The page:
One thing that keeps founders stuck down in the weeds of their agency is the work being too bespoke and manual.

This can be caused by two things:

  1. The 'hamster wheel' effect — where you're too busy keeping the wheel moving to be able to get off and train other people how to run it, or install an engine to make it run itself. Client projects or operational issues depend on your attention and skill in some way, and so you keep having to do them or more problems emerge;
  2. The 'creative genius' fallacy (or often, phallusy 😉) — the mistaken belief that all agency work is creative work, and all creative work must take the form of an artist delivering flashes of unique inspiration from the top of their head at every turn. You get hooked on the buzz of jumping into every new situation to be the creative genius, feeling needed and showing your talent.

In my experience, if we're honest with ourselves, we are all prone to at least one of these. I regularly catch myself doing both.

Each one becomes a self-perpetuating system, which disempowers your team and places all the burden on you. This means you are regularly pulled down into client work, or basic operational issues, so you never have enough time to proactively design and build your business.

The role of the agency founder is to build the business to do the work, not to do the work of the business.

In great agencies, the founders have designed solid processes to underpin everything the business does, meaning most things can happen without them. The agency becomes a machine that they work on.

But in a good agency wanting to become a great agency, it can seem too daunting to design all those processes at once.

You don't have to.

Processes can be developed bit by bit over time. Start small. Really small.

This week, look for one little thing in your agency that's a bit of a time/brain drain for you. Go about your normal work with your antennae tuned to look for something you keep having to do.

Write down how you want it done (the process). Then see if there is a way to:

  1. Automate it, which includes training others to do it within the business on a routine, outsourcing it to a supplier, or setting up software to do it.
  2. Batch it, so you or others only need to think about it once in a while, following the process you wrote down to remind you. For example something you have to do each week could be done monthly, something monthly done quarterly, and so on. This reduces costly and tiring context-switching.

Then, next week, look for one other small thing to batch or automate. Over time the 'weeds' of your role will be run by these processes, freeing you up to do the higher-altitude work.

Over the summer I run what I call my 'summer office'. In July and August I go away, don't do any of my normal repetitive work (and no video calls), and just immerse myself in some deep work — reading, thinking, writing, designing. In particular, this year I wanted to do a lot of work expanding our Agency Leaders Playbook.

To enable this I have to ensure the work I would normally do is handled in other ways, and one of those was this newsletter. I put a lot of thought into writing this, taking a few hours each week. It needs to be from me personally, so I can't delegate it. But I can batch it.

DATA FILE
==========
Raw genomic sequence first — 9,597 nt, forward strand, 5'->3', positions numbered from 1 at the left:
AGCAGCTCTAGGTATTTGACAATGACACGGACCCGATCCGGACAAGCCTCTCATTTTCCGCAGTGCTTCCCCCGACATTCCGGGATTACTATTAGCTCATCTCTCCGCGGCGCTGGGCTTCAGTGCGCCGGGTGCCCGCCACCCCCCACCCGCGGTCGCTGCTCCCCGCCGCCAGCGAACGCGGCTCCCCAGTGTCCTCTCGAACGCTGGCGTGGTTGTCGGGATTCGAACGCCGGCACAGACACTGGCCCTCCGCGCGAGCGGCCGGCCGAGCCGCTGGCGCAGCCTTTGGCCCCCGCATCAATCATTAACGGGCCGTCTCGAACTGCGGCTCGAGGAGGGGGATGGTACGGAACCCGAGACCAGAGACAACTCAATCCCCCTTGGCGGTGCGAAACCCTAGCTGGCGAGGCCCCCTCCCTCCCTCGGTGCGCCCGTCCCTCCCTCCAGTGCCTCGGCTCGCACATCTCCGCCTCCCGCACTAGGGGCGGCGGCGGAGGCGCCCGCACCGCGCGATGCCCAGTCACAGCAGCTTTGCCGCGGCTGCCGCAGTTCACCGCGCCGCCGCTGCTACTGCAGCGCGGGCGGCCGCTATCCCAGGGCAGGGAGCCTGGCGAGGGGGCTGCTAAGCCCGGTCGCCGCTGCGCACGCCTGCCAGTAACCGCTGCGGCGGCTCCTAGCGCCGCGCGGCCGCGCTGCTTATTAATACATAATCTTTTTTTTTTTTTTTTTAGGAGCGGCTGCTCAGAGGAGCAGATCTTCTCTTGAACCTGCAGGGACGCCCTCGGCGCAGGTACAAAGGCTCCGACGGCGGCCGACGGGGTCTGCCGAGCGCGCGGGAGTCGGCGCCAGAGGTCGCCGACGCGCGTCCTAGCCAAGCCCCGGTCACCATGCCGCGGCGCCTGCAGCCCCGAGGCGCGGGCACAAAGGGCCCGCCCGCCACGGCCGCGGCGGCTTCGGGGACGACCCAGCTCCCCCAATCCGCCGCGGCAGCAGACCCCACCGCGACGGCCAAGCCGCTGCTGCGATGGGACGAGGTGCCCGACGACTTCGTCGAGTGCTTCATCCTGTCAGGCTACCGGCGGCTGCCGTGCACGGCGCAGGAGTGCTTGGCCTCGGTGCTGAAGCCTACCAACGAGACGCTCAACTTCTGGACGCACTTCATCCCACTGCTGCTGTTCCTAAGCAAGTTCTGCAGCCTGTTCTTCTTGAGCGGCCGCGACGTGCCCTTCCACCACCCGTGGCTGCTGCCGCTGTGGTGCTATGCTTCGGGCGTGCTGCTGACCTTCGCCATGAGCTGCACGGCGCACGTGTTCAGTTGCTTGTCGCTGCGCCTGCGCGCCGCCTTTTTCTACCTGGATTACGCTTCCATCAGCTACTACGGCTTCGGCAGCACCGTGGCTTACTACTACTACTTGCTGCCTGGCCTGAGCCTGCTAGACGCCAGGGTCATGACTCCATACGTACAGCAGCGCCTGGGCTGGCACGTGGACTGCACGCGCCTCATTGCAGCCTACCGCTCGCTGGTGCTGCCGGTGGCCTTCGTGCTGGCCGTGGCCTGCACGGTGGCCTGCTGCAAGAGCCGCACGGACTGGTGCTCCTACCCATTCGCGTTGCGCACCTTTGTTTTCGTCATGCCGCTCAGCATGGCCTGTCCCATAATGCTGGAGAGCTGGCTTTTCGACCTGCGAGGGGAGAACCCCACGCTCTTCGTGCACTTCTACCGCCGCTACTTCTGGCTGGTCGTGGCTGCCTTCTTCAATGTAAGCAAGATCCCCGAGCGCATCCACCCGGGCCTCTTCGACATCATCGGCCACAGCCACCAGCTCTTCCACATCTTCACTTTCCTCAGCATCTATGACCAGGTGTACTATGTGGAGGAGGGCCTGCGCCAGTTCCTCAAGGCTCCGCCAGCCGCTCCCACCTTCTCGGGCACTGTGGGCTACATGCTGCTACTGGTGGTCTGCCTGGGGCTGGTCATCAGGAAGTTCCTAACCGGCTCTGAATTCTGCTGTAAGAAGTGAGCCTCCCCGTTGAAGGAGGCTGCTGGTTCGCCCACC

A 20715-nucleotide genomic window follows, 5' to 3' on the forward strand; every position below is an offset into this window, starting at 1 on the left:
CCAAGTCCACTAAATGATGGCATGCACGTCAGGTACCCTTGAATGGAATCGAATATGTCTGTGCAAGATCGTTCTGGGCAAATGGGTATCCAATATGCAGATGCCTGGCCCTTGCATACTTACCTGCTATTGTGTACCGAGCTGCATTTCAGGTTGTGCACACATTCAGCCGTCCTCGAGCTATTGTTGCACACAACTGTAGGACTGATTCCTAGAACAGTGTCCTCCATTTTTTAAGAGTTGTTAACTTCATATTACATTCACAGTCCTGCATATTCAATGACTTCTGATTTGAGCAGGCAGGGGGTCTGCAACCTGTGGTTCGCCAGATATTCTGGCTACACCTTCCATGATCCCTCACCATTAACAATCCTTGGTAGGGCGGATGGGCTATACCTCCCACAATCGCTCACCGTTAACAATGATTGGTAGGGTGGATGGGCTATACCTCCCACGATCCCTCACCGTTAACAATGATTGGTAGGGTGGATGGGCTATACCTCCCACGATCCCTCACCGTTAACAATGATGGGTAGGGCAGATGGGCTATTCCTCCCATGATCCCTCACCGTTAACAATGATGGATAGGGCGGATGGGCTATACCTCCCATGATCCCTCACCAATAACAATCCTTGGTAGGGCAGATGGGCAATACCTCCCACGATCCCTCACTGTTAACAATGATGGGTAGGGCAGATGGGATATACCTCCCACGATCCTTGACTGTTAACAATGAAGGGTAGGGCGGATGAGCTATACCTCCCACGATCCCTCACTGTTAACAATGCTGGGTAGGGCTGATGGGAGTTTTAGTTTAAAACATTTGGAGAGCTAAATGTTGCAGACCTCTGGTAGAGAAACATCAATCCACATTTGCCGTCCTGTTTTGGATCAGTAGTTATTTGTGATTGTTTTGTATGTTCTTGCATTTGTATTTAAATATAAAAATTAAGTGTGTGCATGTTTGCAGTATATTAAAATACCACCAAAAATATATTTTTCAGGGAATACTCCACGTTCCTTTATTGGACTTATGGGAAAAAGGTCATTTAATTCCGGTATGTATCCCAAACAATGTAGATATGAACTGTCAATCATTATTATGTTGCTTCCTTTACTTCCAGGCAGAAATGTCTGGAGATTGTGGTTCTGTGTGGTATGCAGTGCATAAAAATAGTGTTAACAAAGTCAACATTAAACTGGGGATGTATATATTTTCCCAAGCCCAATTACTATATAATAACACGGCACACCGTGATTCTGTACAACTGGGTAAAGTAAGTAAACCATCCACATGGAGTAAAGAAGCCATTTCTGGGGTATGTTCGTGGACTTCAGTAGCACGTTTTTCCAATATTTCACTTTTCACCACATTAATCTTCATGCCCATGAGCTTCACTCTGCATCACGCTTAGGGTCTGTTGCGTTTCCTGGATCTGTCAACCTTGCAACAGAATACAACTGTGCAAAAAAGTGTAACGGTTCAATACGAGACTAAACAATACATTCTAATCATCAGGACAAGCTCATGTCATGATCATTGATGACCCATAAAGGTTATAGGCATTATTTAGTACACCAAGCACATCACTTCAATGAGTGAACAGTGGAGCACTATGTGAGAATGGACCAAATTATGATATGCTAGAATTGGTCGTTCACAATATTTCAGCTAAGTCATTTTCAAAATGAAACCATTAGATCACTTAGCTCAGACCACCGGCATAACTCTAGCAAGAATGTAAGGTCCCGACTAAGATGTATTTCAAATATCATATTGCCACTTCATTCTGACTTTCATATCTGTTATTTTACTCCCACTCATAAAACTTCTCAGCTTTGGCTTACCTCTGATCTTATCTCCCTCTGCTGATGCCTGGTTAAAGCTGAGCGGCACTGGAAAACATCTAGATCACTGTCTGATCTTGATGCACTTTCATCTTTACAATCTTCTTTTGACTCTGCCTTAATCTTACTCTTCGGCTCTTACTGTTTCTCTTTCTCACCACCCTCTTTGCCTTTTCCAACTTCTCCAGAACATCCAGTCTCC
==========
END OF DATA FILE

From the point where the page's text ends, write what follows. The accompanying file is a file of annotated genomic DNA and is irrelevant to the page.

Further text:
So, for the summer, I developed a theme — Summer Reflections — and wrote 8 newsletters under that theme over the course of a couple of days. Then I simply scheduled them to send every Monday morning. That gave me 8 weeks where I didn't need to think about the weekly job of the newsletter at all, and I could focus on deeper work. So that's the kind of small task you could think about.

I've seen other leaders decide to automate their month-end process, scheduling of monthly 1-to-1s, project kickoffs, onboarding new team-members and so on.

Start small so it's easy to start, then repeat.


Here's what I got up to with expanding the Agency Leaders Playbook over the last few weeks:

  • Added a section on Agency Advisory Boards (start here), bringing together all our advice on this to date that was previously in multiple different places. More will be added to this section in the coming weeks, so it contains everything you need to know to set up and run a highly effective agency board.
  • Added a section on the Annual Agency Owners Retreat that we recommend, including how to prepare an Owners Briefing and an Owners Mandate to prepare for and
  • Expanded the page on Behaviours/Values in the Pyramid of Purpose section, to show how to identify and curate these.
  • Added a section on how to do continuous professional development in your agency, including a lightweight process to provide the momentum to make it happen.
  • Added a section how to set up a healthy recruitment process, including guidance for more effective interviews, and some key template documents for job descriptions and so on.
  • And some new sections will be published soon on agency finances, continuous agency transformation, and the pyramid of purpose for leading on culture, strategy and purpose.

Members on one of our 'advisory board' plans get access to the full Agency Playbook. This is a continuously expanding vital manual for owners of creative and digital agencies.


I'm giving two live workshops in September, one on Horizon Scanning for Agency Owners, and one on Powering up your agency with culture, strategy and purpose (The Pyramid of Purpose). These are half day session via Zoom, designed to be affordable and accessible for all agency founders (and Convivio Advisory Board plan members get a free place on any courses they like). Book now!

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